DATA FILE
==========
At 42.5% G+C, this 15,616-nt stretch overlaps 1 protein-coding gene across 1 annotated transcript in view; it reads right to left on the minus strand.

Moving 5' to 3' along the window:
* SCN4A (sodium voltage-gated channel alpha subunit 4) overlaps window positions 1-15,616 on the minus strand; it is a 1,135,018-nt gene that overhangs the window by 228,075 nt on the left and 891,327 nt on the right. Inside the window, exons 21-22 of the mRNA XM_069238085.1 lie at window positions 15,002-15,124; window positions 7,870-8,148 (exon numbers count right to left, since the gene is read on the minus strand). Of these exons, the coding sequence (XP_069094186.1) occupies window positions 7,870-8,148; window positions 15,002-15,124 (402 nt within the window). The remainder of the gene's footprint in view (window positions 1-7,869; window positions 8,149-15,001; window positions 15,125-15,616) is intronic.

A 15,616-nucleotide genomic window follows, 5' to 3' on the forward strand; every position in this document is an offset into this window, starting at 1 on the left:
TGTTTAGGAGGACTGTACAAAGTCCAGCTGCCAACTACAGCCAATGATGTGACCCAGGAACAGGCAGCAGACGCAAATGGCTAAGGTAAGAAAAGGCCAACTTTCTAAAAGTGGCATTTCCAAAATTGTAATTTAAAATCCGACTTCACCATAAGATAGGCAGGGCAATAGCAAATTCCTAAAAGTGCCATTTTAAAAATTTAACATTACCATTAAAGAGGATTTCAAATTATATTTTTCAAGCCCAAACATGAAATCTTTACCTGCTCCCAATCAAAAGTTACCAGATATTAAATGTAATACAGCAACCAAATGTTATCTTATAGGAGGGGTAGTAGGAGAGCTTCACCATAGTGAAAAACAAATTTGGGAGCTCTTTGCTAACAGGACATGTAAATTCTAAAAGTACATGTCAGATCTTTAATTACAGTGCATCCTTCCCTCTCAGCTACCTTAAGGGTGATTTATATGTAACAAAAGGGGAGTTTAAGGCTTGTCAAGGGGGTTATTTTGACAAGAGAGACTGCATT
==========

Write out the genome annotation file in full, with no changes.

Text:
At 42.5% G+C, this 15,616-nt stretch overlaps 1 protein-coding gene across 1 annotated transcript in view; it reads right to left on the minus strand.

Moving 5' to 3' along the window:
* SCN4A (sodium voltage-gated channel alpha subunit 4) overlaps window positions 1-15,616 on the minus strand; it is a 1,135,018-nt gene that overhangs the window by 228,075 nt on the left and 891,327 nt on the right. Inside the window, exons 21-22 of the mRNA XM_069238085.1 lie at window positions 15,002-15,124; window positions 7,870-8,148 (exon numbers count right to left, since the gene is read on the minus strand). Of these exons, the coding sequence (XP_069094186.1) occupies window positions 7,870-8,148; window positions 15,002-15,124 (402 nt within the window). The remainder of the gene's footprint in view (window positions 1-7,869; window positions 8,149-15,001; window positions 15,125-15,616) is intronic.

A 15,616-nucleotide genomic window follows, 5' to 3' on the forward strand; every position in this document is an offset into this window, starting at 1 on the left:
TGTTTAGGAGGACTGTACAAAGTCCAGCTGCCAACTACAGCCAATGATGTGACCCAGGAACAGGCAGCAGACGCAAATGGCTAAGGTAAGAAAAGGCCAACTTTCTAAAAGTGGCATTTCCAAAATTGTAATTTAAAATCCGACTTCACCATAAGATAGGCAGGGCAATAGCAAATTCCTAAAAGTGCCATTTTAAAAATTTAACATTACCATTAAAGAGGATTTCAAATTATATTTTTCAAGCCCAAACATGAAATCTTTACCTGCTCCCAATCAAAAGTTACCAGATATTAAATGTAATACAGCAACCAAATGTTATCTTATAGGAGGGGTAGTAGGAGAGCTTCACCATAGTGAAAAACAAATTTGGGAGCTCTTTGCTAACAGGACATGTAAATTCTAAAAGTACATGTCAGATCTTTAATTACAGTGCATCCTTCCCTCTCAGCTACCTTAAGGGTGATTTATATGTAACAAAAGGGGAGTTTAAGGCTTGTCAAGGGGGTTATTTTGACAAGAGAGACTGCATT